Swimming is great exercise. You don’t have to swim lap after lap, either — even just playing in a pool is a wonderful way to stay cool and get a little activity. It also has numerous physical and mental health benefits beyond what you might assume at first glance:
It boosts weight loss
Swimming burns roughly 425-550 calories per hour for the average person. If you’re trying to lose weight, this means that swimming is a great way to create or increase a calorie deficit. Since swimming helps build lean muscle mass, it can also boost your metabolism over the long run. If you’re older or have joint injuries or health conditions that make intense exercise difficult, swimming can be a great way to work out in a way that’s gentler on your joints.
It can improve heart health
Swimming is a combination of cardio and muscle building exercise. It’s aerobic, so it helps your heart become stronger and pump more efficiently. Exercise in general is good for your circulation, since it encourages blood flow to the muscles that you’re working. If you’re able to swim in a warm pool, the heat also helps expand blood vessels and boost circulation even more.
It relieves arthritis pain
One way to help preserve joint health and improve arthritis symptoms is exercise. Unfortunately, a lot of land-based exercises can also end up making things worse. Exercising in water, including swimming, can help relieve pain and swelling in both rheumatoid arthritis and osteoarthritis. For some sufferers, swimming and water exercises may be the best activity for improving joint health and reducing symptoms.
It improves mental health
Swimming is a relaxing activity and may help reduce the symptoms of anxiety in some sufferers. It’s found to improve mood and exercising in warm water may even help reduce some symptoms of depression. For the parents of children with special needs, swimming can help with family bonding, improve children’s mood, and relieve pain.
It may be safer for asthma
People with asthma can face challenges when it comes to exercising safely. Pools provide a humid environment that can make it easier to breathe and having to hold your breath and expand your lungs can help strengthen the muscles associated with breathing. Note that this is only true for natural bodies of water or pools that use few chemicals — in some cases, the heavy-duty water treatment used in some pools can make asthma symptoms worse.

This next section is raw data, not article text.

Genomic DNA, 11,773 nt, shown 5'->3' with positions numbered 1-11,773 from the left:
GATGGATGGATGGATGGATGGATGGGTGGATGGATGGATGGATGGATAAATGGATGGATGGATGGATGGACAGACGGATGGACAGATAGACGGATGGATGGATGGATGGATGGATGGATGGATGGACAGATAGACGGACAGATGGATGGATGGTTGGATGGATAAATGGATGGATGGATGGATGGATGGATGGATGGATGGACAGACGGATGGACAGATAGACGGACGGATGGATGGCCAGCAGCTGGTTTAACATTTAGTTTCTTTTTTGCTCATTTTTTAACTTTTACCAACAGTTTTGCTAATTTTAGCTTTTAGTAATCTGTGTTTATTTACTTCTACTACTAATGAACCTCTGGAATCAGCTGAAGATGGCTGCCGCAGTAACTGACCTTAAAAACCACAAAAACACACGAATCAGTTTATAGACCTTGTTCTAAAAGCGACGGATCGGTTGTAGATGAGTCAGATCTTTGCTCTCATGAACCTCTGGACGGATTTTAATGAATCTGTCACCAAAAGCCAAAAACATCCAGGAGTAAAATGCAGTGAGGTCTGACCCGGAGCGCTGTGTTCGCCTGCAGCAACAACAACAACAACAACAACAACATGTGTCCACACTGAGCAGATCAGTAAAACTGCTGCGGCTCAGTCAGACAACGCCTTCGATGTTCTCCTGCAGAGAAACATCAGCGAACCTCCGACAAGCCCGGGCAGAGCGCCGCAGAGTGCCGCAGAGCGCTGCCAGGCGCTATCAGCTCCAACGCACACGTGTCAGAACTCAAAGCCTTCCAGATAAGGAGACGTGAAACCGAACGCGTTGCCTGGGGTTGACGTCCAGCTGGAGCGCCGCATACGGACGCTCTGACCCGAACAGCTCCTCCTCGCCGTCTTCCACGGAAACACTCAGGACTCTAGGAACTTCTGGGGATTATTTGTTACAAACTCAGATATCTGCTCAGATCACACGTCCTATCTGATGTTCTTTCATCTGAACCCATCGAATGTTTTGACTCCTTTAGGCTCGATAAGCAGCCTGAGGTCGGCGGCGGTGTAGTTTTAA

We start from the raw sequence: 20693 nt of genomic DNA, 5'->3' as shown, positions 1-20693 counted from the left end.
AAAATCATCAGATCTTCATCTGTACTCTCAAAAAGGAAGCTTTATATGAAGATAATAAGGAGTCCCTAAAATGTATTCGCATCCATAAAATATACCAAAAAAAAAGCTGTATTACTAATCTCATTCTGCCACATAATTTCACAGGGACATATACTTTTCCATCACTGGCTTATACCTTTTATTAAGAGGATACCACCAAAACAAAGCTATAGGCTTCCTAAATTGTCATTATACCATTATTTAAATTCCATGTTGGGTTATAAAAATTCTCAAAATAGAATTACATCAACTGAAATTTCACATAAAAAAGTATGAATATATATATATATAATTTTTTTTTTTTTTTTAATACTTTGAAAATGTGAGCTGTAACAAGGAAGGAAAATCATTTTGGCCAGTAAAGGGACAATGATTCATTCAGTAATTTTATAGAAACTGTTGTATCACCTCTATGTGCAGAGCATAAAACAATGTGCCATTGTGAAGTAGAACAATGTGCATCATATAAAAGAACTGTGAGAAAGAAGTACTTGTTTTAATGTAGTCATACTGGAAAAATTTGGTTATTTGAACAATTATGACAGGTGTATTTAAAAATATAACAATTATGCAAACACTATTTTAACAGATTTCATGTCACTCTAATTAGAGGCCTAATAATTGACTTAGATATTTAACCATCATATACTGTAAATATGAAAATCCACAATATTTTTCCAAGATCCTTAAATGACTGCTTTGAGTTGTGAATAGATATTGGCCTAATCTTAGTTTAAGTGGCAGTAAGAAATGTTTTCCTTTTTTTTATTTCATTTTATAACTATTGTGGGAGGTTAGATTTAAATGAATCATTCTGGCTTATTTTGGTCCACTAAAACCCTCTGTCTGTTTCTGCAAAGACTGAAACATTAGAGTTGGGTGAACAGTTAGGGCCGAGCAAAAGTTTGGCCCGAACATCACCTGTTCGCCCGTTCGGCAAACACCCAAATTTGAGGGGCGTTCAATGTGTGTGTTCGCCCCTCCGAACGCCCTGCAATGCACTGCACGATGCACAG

It can improve sleep
It’s hard to overstate the importance of high-quality sleep. Research on adults with insomnia found that regular aerobic exercise helped improve their sleep. While this isn’t exclusive to swimming, swimming is an aerobic exercise that is easier for people with a wide array of health conditions that can make other exercises too difficult to do regularly.
It increases strength
Moving through water is more difficult than moving through air, because water creates resistance. This is how swimming can help make you stronger — every time you take a step, move your arms, or swim a lap, you’re forced to push against the weight of the water. Your muscles work harder, so you become stronger with time.
It can help people with neurological disorders
People with some neurological disorders, like multiple sclerosis can suffer from pain, weakness, and trouble balancing. Water provides support, so sufferers can have an easier time balancing themselves and holding up their limbs. The resistance provided by water also helps improve strength. Research on MS sufferers found that swimming helped reduce pain, depression, and fatigue.
It’s safe for almost everyone
Swimming and water exercise is generally done in water that’s only waist to chest deep, so there’s no danger that you’ll end up in water over your head. It’s also generally safe for people who are elderly, pregnant, or suffering from health conditions that make other types of exercise difficult, painful, or unsafe. Even if you can’t run or lift weights, you can probably swim. People who are severely disabled can benefit from water exercise in a physical therapy environment.
Even if you don’t have your own pool, swimming may be a good option for you. Public pools often have reasonable rates, and many even offer water aerobics or swimming classes for adults. If you aren’t sure if swimming will be safe or effective for you, talk to your doctor. They may have specific exercises or modifications that will benefit your condition.